Were I a betting man, “Can’t Hold Us” would probably be the jam I would put money (or at least lay the best odds) on TNT using. It’s got it all: an uptempo beat, an excited vibe, chorus lyrics that are blandly inspirational without actually referencing anything specific, and momentum on the pop charts that’s only now really starting to crest. It’s even vaguely reminiscent of such classic Turner broadcast promo tunes as Kanye West’s “Amazing” and Fort Minor’s “Remember the Name,” thus making it about as an obvious a choice for this year’s playoffs theme as you’re likely to find. Of course, Macklemore and Ryan Lewis already partnered with TNT (somewhat controversially) for their All-Star Game anthem earlier this year. With a much less contentious choice of song, can Ben and Ryan make it two-for-two with the NBA televised overexposure this year?

Justin Timberlake, “Let the Groove Get In”

You can’t count Justin Timberlake out of any potential music-involved promotional opportunity this year — he didn’t sell 968,000 copies of his album in its first week by accident, you know. And while lead single “Suit & Tie” probably isn’t quite populist enough for an NBA playoff anthem, and second single “Mirrors” is undoubtedly far too personal, “20/20 Experience” second-side groover “Let the Groove Get In” has more of a shot at it as an aggressive, hypnotic, salsafied funk jam, one which would sound pretty logical underneath a package of high-octane NBA highlights. Timberlake and the NBA have the past history too, though his new status as a minority owner may make this considerable as preferential treatment, and he might still be loyal to ABC’s hoops coverage anyway.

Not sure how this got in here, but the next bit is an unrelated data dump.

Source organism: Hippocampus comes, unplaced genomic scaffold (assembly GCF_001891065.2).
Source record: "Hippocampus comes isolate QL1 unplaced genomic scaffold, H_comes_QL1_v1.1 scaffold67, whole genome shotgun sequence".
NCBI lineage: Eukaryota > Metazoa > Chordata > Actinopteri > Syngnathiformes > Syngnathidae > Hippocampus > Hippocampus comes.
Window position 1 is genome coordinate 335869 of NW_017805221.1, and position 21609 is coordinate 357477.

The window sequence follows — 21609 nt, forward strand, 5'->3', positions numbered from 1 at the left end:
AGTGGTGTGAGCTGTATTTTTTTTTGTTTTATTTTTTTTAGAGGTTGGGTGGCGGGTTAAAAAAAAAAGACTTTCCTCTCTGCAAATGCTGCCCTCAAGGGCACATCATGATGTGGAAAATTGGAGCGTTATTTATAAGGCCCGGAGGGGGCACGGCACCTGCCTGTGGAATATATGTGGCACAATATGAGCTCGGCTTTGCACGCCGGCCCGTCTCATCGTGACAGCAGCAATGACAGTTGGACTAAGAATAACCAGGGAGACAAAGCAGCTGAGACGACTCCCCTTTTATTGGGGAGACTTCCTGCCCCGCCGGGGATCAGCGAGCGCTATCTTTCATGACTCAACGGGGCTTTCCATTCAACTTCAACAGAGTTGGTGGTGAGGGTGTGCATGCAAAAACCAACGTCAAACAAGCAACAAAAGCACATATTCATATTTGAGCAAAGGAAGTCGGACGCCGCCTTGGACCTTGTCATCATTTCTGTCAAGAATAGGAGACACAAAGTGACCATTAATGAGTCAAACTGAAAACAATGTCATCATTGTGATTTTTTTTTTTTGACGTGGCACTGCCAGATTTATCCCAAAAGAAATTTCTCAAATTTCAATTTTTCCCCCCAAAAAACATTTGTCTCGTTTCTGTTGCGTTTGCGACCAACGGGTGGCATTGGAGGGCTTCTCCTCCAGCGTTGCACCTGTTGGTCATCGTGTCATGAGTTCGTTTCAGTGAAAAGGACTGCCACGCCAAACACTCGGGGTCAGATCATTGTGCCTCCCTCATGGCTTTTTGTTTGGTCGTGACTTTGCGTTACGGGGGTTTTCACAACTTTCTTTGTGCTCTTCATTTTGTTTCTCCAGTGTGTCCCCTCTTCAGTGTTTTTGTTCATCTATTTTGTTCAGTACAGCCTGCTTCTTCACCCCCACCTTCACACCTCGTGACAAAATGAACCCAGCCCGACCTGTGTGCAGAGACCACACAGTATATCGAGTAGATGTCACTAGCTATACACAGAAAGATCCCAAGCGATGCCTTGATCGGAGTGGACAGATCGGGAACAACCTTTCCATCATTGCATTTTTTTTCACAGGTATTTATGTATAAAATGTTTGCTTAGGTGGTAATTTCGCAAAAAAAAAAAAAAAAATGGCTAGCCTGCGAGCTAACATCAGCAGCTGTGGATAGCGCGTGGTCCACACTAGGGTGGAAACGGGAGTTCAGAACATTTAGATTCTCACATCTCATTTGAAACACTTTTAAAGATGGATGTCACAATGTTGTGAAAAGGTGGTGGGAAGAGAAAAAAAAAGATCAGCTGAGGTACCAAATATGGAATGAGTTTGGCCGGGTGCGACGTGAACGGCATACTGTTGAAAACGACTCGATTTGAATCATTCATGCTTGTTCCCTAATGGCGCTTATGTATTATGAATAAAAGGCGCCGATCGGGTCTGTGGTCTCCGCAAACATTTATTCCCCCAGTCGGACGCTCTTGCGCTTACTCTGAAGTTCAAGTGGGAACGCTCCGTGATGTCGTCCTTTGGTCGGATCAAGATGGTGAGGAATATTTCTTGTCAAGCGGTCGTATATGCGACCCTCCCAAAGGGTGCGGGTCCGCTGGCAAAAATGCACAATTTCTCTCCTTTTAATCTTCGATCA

Bon Jovi, “Because We Can”

You’d hope the NBA would have the sense to go with something not so completely irrelevant, but considering they used a Lenny Kravitz song for their playoff anthem in 2011 — as in, like, two years ago — clearly we shouldn’t give them too much credit in this regard. Bon Jovi do have a new album out, and they are still the 21st century kings of flatly pandering anthems of revolt and individualism, thus making them a safe, comfortable choice for sports montage music — moreso for baseball, natch, but the MLB playoffs are still nearly half a year away, and the band’s accountants might not feel like waiting that long.

If the NBA absolutely insisted in using new old-fart rock for their NBA playoff anthem, I’d urge them to at least consider David Bowie’s excellent “The Stars Are Out Tonight” instead. Perhaps too understated a groover for such bombastic visuals, but the song remains quite cinematic, and obviously the titular sentiment is right on time. Bowie was probably a big Lakers fan in the ’70s. Before it was cool to be a Lakers fan, natch.

Imagine Dragons, “Radioactive”

Already mentioned this song as an All-Star alternate, but considering I ended that one with the caveat “Wait till this year’s playoffs start, guaranteed you’ll despise this song by June,” the article would be incomplete without at least a passing mention here. fun.’s “Carry On” is also a minor possibility here, but that group essentially passed the torch to Imagine Dragons a couple months ago as the All Soundtrack Everything band for the moment, so get excited to hate “Radioactive.”